Nevertheless, finding statistically significant differences in pairwise comparisons of populations is not sufficient enough to confidently conclude that such populations are demonstrating an important level of genetic sub-structuring [50]. Statistical power will be high when using multiple and highly variable markers such as microsatellites on a large dataset such as this [48,52]. Therefore, small levels of difference in allele frequencies that are potentially unrelated to the true population structure (and hence not meaningful on a biological level) can be presented as statistically significant [48,52]. For this reason, assumptions about what is biologically meaningful genetic differentiation should be interpreted with a degree of care [48]. What is truly decided as meaningful should be interpreted with an understanding of the biological question in mind [50], as well as with a number of different statistical methods and an understanding of the limitations of each. In an evaluation of potential genetic differences between shallow and deep water populations across southern Tasmania, no tests supported any significant genetic differences between them, hence, it can be understood that small levels of differentiation noted between these individual locations is not due to differences in depth, and translocation from deep water into shallow is likely to have no negative consequences for these populations.

Evidence for Large Scale Population Subdivision

Assumptions of population panmixia between Australia and New Zealand [15] appear to be incorrect. Significant genetic structure is evident between Tasmania and New Zealand. This is similar to that found by Thomas [18] in a comparison of a South Australian population and New Zealand. These results are in contrast to previous assumptions of a mixed New Zealand and Australian stock of J. edwardsii that are supported by models of larval trajectories that suggest trans-Tasman dispersal from Australia to New Zealand [19]. The understanding about population connectivity in lobsters between Australia and New Zealand populations has changed over time. These two populations were historically thought of as separate species, J. edwardsii and J. novaehollandiae (based on minor differences in morphology) [53], until electrophoretic analysis concluded that the level of differentiation was like that of different populations, not species, and the two populations formed one stock [17]. As some level of gene flow was evident, with supporting evidence from biological, biochemical, oceanography reports, life history characteristics and mtDNA analysis [15,16], the two species became known as one continuous population. The results of the present study, whilst not predicting a return to a separate species status, suggest the two countries do not share a single population.

This study provides a detailed investigation of the populations of southern Tasmania, some of which are currently involved in translocation projects. Clearly though it represents only a preliminary study of J. edwardsii across its entire range of southern Australia and New Zealand. There is evidence that gene flow between distant populations does not occur equally in both directions; with both the results of this study and those of Thomas 2012 [18], suggesting a significantly larger number of migrants travelling to New Zealand, than from New Zealand in the opposite direction. This suggests Australia is a potential source of new migrants and subsequent gene flow into New Zealand, acting as a source of stock recruitment. Clearly more populations are needed to be included to determine the full extent of asymmetric gene flow, not only across the Tasman Sea but also along the coast of Australia. If these results stand up in further study, then the New Zealand populations may be dependent on the supply of Australian genetic material.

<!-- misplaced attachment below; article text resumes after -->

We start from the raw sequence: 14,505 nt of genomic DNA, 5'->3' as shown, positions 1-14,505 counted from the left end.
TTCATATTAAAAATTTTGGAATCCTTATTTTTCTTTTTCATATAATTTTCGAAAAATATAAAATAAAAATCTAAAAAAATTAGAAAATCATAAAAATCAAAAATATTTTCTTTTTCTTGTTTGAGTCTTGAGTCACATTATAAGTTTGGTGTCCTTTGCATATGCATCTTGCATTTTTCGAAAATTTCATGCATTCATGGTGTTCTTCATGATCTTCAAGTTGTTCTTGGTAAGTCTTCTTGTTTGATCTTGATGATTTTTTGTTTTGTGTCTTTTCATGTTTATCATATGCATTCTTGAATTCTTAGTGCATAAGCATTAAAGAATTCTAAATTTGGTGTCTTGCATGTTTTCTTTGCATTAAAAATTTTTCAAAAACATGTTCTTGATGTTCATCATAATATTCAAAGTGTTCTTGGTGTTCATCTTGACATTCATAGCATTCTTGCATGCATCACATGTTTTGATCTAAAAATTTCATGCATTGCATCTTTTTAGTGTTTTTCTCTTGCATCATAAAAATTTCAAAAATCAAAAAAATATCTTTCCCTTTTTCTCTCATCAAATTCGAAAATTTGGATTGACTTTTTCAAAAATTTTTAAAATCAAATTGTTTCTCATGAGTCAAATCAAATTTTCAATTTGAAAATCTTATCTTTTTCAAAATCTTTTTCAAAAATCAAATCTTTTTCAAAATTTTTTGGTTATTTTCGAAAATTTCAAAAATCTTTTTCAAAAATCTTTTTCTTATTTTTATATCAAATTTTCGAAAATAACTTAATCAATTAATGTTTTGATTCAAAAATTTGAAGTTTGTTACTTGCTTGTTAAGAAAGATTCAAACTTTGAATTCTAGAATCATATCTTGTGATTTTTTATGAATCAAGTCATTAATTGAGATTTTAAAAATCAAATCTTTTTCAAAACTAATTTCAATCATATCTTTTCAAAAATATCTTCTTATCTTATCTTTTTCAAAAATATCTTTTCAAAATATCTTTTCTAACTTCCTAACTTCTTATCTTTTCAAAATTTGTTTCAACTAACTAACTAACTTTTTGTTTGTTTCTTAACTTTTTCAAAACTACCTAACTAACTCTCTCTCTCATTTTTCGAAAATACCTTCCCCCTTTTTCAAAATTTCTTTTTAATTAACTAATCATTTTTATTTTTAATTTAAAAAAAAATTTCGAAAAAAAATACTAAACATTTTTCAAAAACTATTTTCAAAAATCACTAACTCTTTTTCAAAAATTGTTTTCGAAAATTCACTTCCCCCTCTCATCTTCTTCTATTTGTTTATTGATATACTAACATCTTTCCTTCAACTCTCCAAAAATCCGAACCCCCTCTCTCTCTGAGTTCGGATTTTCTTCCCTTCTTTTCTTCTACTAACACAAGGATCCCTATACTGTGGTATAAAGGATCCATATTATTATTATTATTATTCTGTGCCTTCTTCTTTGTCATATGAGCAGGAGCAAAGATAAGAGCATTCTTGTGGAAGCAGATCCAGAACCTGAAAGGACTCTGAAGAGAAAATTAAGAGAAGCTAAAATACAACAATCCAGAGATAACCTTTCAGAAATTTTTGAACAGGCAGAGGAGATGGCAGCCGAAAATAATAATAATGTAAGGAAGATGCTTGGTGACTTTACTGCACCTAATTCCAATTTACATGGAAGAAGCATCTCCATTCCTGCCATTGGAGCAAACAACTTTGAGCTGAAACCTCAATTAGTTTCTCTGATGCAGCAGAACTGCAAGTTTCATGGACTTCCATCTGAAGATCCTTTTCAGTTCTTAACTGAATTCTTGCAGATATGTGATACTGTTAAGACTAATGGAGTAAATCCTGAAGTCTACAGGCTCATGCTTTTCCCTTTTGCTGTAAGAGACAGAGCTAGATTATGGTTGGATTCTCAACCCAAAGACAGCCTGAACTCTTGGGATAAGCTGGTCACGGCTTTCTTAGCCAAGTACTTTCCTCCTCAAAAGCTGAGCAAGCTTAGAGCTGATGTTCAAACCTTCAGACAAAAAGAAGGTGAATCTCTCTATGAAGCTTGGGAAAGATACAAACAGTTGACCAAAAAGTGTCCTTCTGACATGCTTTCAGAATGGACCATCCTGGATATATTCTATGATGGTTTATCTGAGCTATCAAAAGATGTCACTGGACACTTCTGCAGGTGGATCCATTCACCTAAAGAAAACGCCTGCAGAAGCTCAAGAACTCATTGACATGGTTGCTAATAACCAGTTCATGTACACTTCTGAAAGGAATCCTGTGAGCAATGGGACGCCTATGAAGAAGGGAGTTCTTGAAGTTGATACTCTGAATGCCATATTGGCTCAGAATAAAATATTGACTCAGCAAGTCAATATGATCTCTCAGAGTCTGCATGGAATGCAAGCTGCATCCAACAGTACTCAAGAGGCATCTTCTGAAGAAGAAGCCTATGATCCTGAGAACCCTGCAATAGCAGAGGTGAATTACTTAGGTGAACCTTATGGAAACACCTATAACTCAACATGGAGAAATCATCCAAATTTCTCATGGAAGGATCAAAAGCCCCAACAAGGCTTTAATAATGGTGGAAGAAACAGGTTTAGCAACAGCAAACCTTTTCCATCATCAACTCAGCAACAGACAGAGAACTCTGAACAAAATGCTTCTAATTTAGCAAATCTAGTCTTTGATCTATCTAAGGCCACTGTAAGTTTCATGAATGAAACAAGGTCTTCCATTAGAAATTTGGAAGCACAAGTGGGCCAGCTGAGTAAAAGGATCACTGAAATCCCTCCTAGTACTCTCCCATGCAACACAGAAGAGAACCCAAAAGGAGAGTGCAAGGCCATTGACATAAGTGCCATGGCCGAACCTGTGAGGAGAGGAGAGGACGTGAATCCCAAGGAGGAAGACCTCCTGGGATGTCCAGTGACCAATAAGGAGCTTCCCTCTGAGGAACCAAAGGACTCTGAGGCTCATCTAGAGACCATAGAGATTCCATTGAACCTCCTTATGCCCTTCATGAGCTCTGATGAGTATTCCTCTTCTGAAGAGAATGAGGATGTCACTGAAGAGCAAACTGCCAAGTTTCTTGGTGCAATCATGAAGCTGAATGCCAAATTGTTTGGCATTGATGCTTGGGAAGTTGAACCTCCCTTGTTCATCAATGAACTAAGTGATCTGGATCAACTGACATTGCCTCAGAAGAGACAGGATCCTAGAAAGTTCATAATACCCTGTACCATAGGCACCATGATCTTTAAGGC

Given the significant influence ocean currents have been suggested to have on population differentiation between Tasmania and New Zealand, they may also play a significant role in determining population connectivity amongst Australian populations. Migration rates were unable to be appropriately resolved between the sampled populations across Tasmania, clearly indicating important gaps in sampling that could have led to a determination of the level of self recruitment, or source stocks for southern Tasmania. Hydrological and gene flow modelling suggests a dominant eastward flow of the transport of larvae between populations [20], which for Tasmania to New Zealand, results support [18,19]. Details of localised patterns in ocean eddies, currents and associated depths, strengths and directions, are not well studied enough to understand patterns in local source-sink relationships on a fine a scale as that across any one (or two) management zones (like that of sites across Southern Tasmania).

There are a number of large currents across the expanse of southern Australasia that suggest source-sink relationships and an easterly pattern of step wise recruitment driving gene flow in this species [20]. Given that the results presented here suggest a source-sink relationship between Australia and New Zealand (respectively), a larger scale study is required to confirm the influence of ocean currents on population structure. For example the most westerly (Western Australia) and northerly (New South Wales) limits of the range of this species may serve as important source populations for those in South Eastern Australia and New Zealand and therefore these areas should be targeted in future studies. If an eastern flow in stock source recruits throughout the range of the southern Australian coast is confirmed, this may have an important effect on the viability of translocations between populations. Over-exploitation of a source population may therefore have a serious effect not on the stock exploited but on the population to the east which may rely on this stock for recruits.

Conclusions